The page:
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Inflammation is thought to be a key pathophysiologic factor in atherosclerotic cardiovascular disease (CVD). In addition, patients with systemic inflammatory disorders, such as rheumatoid arthritis (RA), are at increased risk of CVD events, possibly modulated by disease-modifying anti-inflammatory therapy.1–3 However, few studies have examined whether these patients receive appropriate evaluation and treatment for conventional CVD risk factors in the primary care setting.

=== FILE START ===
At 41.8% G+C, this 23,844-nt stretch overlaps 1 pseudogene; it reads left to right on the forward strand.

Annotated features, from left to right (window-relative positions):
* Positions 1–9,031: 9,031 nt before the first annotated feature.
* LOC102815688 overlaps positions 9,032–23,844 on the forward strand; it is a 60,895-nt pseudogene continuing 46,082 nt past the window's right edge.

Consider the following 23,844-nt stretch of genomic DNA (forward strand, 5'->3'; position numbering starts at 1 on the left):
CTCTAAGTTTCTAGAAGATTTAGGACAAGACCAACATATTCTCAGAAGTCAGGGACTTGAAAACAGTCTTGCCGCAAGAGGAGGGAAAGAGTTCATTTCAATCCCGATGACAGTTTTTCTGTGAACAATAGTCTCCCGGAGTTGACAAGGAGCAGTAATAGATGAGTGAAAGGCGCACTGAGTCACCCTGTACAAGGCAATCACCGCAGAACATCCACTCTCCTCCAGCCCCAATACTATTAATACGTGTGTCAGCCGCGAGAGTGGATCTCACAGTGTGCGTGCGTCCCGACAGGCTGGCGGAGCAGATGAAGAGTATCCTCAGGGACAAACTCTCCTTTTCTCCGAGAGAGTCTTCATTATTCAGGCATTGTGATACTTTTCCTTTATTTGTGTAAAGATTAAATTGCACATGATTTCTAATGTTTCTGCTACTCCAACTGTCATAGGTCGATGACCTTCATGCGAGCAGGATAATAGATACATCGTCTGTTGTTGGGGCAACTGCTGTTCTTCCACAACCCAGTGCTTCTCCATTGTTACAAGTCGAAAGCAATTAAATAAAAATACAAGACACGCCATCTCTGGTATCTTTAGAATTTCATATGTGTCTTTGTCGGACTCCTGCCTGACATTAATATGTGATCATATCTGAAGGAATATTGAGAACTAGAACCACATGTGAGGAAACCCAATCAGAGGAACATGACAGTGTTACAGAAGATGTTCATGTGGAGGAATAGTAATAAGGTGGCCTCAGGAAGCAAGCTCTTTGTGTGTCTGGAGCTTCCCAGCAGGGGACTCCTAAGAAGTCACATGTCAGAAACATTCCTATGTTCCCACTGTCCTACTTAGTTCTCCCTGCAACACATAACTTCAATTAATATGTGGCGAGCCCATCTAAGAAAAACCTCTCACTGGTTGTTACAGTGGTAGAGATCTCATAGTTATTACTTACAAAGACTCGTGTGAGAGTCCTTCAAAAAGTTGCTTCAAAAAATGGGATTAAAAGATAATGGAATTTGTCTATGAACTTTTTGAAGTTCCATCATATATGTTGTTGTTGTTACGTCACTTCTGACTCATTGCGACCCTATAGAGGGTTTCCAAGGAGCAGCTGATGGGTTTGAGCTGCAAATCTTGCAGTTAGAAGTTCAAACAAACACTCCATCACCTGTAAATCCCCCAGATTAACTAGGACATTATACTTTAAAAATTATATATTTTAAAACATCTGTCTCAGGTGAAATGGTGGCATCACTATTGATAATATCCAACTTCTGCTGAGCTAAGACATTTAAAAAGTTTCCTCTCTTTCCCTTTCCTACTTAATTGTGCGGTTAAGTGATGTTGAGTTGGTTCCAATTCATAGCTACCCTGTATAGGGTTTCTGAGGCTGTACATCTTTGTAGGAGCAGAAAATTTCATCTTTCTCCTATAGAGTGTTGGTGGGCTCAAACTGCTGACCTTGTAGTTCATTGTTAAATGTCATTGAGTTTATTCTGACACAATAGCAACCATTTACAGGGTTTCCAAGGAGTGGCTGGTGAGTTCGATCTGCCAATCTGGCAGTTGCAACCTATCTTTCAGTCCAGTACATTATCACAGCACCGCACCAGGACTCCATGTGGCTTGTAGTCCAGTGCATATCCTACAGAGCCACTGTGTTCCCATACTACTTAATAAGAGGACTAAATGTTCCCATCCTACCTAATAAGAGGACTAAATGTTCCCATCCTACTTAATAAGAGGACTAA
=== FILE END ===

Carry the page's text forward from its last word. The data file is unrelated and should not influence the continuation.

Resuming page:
In this issue of Heart, Emanuel and colleagues (see page 1957) used electronic primary care health records to evaluate CVD risk factor measurement and treatment in 1121 RA and 1875 inflammatory bowel disease (IBD) patients compared to control patients without these conditions. Evaluation of CVD risk factors was incomplete in most patients, with adequate data recorded for calculation of risk scores in only 11% of RA patients and 9% of IBD patients (figure 1). On the other hand, prescription rates for antihypertensive medications in patients with RA were higher compared to controls over 5 years of follow-up (OR, 1.37, 95% CI 1.14 to 1.65). A video abstract is also available for this article. http://heart.bmj.com/content/early/2016/09/07/heartjnl-2016-310111.full
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